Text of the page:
Twitter on Tuesday disclosed that it "inadvertently" misused used users' phone numbers and email addresses for ad targeting purposes, even though users gave that information to Twitter to boost their account security.
The disclosure – which apparently came a month after it was resolved by Twitter – is only the latest instance in which a tech company has used phone numbers for advertising purposes.
Earlier this year, the Federal Trade Commission (FTC) said Facebook is "prohibited" from using phone numbers obtained for security purposes for advertising as part of the agency's record-shattering $5 billion settlement with the company.
On Tuesday, Twitter said it is revealing the misuse in "an effort to be transparent."
"We cannot say with certainty how many people were impacted by this, but in an effort to be transparent, we wanted to make everyone aware," Twitter wrote in a blog post.
The company said it had "addressed" the issue as of September 17 but did not not when it became aware phone numbers and email addresses were being misused.
Users offered the sensitive personal information for safety and security purposes like two-factor authentication. But it was ultimately used by Twitter's ad-targeting system, which allows advertisers to tailor their audiences according to "the advertiser's own marketing lists (e.g., email addresses or phone numbers they have compiled)."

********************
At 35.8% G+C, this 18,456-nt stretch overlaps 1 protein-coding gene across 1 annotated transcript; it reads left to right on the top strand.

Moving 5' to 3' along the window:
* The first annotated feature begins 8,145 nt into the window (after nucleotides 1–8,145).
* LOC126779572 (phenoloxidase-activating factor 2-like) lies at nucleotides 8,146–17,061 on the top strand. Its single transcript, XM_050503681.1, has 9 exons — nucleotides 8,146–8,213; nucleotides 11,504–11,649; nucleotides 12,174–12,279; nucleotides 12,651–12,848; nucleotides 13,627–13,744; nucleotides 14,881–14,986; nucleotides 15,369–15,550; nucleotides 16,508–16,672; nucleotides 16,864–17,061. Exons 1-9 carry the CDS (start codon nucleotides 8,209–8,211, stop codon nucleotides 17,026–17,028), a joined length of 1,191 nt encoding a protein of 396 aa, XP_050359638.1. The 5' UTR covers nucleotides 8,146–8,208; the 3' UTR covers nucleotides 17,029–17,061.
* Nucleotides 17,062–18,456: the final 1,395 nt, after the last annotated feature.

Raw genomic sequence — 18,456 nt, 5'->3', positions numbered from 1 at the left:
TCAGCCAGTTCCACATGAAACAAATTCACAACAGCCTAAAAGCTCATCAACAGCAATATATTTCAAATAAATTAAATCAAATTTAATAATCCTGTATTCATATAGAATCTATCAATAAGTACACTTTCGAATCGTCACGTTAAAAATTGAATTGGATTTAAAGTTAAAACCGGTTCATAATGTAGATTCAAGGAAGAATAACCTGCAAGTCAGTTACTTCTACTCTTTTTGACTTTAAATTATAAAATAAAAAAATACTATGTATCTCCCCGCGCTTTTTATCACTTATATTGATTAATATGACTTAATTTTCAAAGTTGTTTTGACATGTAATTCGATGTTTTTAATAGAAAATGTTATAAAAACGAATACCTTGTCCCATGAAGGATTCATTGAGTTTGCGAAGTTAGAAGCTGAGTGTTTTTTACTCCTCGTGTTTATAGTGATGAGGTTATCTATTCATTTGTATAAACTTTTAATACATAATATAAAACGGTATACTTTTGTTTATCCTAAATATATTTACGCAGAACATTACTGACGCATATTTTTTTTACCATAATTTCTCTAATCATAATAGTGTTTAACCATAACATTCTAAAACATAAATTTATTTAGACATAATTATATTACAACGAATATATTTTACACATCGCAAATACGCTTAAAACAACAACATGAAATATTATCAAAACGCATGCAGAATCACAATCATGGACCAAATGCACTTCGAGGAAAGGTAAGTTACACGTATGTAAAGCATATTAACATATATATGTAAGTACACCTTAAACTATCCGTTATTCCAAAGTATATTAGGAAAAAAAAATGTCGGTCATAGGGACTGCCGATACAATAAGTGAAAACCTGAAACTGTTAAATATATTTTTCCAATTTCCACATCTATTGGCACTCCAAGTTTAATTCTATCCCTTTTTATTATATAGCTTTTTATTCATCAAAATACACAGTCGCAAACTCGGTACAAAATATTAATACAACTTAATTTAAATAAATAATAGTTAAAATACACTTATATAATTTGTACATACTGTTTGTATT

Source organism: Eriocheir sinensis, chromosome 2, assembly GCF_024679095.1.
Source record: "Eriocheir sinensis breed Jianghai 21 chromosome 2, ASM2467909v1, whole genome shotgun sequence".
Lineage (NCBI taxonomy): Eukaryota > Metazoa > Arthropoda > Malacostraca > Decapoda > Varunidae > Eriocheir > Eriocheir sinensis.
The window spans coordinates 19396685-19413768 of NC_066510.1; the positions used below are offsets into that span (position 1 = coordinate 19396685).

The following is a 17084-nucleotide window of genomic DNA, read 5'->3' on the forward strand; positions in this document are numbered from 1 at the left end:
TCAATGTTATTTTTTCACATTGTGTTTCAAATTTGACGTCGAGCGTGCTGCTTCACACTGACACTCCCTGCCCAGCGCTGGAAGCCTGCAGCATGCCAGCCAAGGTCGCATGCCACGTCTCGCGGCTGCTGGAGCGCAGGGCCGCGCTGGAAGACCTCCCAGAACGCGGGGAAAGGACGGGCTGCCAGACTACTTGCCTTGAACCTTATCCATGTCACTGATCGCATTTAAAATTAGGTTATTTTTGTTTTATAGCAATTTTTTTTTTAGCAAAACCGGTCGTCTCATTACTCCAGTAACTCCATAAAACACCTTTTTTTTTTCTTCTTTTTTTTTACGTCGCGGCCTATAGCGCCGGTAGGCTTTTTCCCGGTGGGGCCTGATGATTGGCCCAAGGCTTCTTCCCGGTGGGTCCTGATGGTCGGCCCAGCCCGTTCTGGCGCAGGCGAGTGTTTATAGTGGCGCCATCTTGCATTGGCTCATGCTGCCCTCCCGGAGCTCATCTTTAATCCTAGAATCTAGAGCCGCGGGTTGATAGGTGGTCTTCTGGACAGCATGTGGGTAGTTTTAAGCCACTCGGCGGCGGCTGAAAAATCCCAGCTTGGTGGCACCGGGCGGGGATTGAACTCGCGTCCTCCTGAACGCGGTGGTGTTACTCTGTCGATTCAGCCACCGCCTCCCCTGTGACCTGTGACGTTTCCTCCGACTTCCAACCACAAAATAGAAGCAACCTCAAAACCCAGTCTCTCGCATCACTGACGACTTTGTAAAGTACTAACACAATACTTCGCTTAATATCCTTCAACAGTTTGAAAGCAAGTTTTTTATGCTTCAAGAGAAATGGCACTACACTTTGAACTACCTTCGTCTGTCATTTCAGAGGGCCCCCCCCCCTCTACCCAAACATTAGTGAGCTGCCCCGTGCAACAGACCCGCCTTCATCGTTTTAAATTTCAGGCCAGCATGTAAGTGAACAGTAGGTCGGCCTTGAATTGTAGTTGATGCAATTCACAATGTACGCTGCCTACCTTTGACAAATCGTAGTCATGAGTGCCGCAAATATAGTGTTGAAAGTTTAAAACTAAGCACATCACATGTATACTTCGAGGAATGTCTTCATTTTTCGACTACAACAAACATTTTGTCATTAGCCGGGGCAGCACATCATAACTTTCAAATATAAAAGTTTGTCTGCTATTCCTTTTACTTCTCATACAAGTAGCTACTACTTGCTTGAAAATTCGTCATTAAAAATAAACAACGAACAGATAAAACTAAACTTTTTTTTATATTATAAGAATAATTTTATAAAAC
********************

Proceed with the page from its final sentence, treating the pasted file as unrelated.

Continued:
"When an advertiser uploaded their marketing list, we may have matched people on Twitter to their list based on the email or phone number the Twitter account holder provided for safety and security purposes," the company wrote. "This was an error and we apologize."
The FTC settled with Twitter in 2011 over allegations that it had deceived customers and put their personal privacy at risk.
The top social media companies in the country have faced a barrage of privacy scandals over the past several years as consumers become more wary of how their information is being collected and used for advertising purposes. While Facebook has dealt with the highest-profile hacks and breaches, companies like Twitter and Google have faced scrutiny over how they collect and utilize user data.
The U.S. does not currently have a comprehensive federal privacy law, but lawmakers in the House and Senate are working to draw up legislation that would define for companies what they are required to disclose about their data collection practices and how they can utilize information the information they collect about users.